Government has proposed fixed charges for hiring out Kamuzu Stadium in Blantyre which will see match organisers coughing up to K5 million to use the facility.
The move is aimed at generating revenue for utility bills and to maintain the newly-rehabilitated facility to its present condition, according to the stadium owners Ministry of Labour, Youth, Sports and Manpower Development.
Once approved, the new charges will replace the old system in which the stadium owners were getting 25 percent from gate revenue.
In the new hiring guidelines which have been circulated to stakeholders, the stadium will be hired out at K4 million for a TNM Super League Blantyre derby involving Nyasa Big Bullets and Be Forward Wanderers.
A Super League match involving either the Nomads or Bullets and another club will be at K1.5 million.
Cup games involving Bullets and Wanderers will be K5 million while a cup game involving either of the two giants and another club will be at K2 million. Any cup final will be at K5 million.
Cup matches not involving Bullets or Wanderers will be at K1 million while league matches not involving the two sides will be at K500 000.
International matches have been pegged at K5 million while international friendly matches are at K3 million.
“Conditions set in this document are applicable to all users whether local or international who intend to hire Kamuzu Stadium premises or erect billboards. These hiring conditions are effective July 1 2018. The booking conditions can be reviewed without giving any prior notice to clients.
“The booking shall be effective from the date that these conditions are signed by all concerned parties and a deposit of 50 percent or full hiring fees is paid at least two weeks before the event. Stadium management shall only allow an event to take place upon payment of full hiring fees unless otherwise directed,” reads the circular to stakeholders.
Government has since called for a stakeholders meeting to be held today at the facility to discuss the new guidelines.
Director of sports Jameson Ndalama said the meeting will discuss the guidelines before they are effected.
“I cannot pre-empt everything. Let’s just say we have ideas on what should be done to get rid of problems we have been facing in the past at the stadium. But before implementation, we need input from other stakeholders,” he said.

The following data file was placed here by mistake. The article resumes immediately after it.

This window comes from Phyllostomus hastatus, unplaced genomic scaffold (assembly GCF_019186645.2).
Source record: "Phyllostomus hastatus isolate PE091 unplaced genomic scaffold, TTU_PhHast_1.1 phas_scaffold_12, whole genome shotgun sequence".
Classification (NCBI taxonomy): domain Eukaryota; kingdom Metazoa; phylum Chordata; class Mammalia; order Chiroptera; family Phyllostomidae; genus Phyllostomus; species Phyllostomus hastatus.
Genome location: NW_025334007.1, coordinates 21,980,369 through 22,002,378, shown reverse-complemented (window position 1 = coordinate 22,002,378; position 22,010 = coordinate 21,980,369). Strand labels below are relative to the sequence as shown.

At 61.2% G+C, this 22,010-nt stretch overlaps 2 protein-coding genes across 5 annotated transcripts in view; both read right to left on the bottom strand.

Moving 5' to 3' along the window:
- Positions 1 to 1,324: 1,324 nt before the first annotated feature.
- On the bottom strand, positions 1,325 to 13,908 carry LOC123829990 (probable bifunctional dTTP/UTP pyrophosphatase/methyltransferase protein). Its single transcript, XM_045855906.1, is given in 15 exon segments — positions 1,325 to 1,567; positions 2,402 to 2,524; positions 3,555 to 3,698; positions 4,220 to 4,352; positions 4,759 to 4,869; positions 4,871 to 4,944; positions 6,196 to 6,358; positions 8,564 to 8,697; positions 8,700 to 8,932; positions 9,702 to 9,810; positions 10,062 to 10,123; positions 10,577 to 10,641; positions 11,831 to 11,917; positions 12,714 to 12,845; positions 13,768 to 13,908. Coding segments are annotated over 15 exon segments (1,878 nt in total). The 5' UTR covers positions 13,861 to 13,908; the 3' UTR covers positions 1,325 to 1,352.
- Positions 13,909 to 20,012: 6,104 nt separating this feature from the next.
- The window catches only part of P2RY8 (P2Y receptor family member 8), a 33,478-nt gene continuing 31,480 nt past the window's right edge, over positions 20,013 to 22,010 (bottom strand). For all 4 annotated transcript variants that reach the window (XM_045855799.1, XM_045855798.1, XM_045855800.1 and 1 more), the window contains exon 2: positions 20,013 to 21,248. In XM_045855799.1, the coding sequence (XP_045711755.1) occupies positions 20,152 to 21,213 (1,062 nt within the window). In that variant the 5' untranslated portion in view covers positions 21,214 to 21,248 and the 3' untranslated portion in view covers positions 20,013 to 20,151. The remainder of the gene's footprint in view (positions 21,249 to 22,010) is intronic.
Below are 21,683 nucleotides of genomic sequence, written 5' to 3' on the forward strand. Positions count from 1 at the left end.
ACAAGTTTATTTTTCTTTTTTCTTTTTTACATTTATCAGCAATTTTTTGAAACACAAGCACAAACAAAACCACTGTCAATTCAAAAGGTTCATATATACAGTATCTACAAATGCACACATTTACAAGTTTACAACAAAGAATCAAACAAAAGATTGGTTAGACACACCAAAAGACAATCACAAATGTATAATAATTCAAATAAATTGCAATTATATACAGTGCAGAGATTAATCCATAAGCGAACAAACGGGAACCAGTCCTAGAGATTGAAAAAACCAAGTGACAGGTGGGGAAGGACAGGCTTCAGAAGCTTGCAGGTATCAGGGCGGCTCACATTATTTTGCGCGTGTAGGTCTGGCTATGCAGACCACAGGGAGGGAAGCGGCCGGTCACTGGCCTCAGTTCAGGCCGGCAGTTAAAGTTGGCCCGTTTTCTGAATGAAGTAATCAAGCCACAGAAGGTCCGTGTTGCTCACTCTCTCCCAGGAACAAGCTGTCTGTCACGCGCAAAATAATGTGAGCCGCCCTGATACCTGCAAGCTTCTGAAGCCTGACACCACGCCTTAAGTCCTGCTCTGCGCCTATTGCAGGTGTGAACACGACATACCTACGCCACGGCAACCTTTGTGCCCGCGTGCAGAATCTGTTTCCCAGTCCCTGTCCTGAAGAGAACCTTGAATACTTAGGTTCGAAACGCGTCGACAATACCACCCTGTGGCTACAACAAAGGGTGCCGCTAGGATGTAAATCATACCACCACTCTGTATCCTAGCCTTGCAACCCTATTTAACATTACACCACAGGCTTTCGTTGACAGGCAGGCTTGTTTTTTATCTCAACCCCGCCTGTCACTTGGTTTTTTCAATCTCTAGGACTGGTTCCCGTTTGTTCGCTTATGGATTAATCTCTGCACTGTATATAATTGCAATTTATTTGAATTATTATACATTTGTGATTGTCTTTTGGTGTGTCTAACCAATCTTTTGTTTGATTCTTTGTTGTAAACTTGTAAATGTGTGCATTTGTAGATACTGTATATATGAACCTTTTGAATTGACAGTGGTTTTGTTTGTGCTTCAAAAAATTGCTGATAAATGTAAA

Football Association of Malawi (FAM) general secretary Alfred Gunda said the association would meet to discuss the proposed charges.
“We got the letter on the meeting and the new charges. Our team is discussing the issue before we meet the stadium owners,” he said.
Asked what he makes of the charges on Malawi national football team use of the facility, Gunda said the Flames are government’s responsibility.
“Who is responsible for the national team? Who does the national team represent? Who pays for Flames’ expenses? So should a national team pay for using a government-owned stadium? If all these question point to government, then why should the Flames pay for using the stadium?” he said.
On their part, Super League of Malawi (Sulom) treasurer Tiya Somba-Banda said the new charges do not suit the environment.
“Anyway, they have called us to the meeting, so we will hear from them,” he said.
Nyasa Big Bullets chief executive officer Fleetwood Haiya said they would comment after the meeting.
“I understand they want us to discuss [the proposed charges]. I am not sure if they have already passed that resolution. We can only comment upon reaching a consensus thus after the meeting,” he said.
FAM’s Confederation of African Football (CAF) stadium inspector Maxwell Mtonga was expected to inspect the stadium yesterday ahead of its opening after almost two years. n